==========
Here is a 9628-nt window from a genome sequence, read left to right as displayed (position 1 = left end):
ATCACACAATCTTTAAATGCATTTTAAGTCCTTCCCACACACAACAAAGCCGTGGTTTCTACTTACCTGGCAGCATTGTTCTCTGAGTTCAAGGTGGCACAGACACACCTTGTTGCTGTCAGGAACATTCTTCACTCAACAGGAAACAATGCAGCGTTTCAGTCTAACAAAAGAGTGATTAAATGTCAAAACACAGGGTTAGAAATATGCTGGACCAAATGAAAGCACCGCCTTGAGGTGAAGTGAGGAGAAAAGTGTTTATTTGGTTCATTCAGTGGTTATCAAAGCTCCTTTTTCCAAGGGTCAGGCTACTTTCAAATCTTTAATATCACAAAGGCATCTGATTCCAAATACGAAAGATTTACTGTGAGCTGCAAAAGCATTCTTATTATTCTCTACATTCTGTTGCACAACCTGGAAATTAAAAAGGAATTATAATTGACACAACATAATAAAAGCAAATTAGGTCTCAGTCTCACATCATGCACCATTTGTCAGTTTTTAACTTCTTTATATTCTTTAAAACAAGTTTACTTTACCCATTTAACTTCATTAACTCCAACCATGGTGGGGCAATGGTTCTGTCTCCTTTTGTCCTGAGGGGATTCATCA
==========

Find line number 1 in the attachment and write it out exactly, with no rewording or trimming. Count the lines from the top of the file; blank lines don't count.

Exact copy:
Here is a 9628-nt window from a genome sequence, read left to right as displayed (position 1 = left end):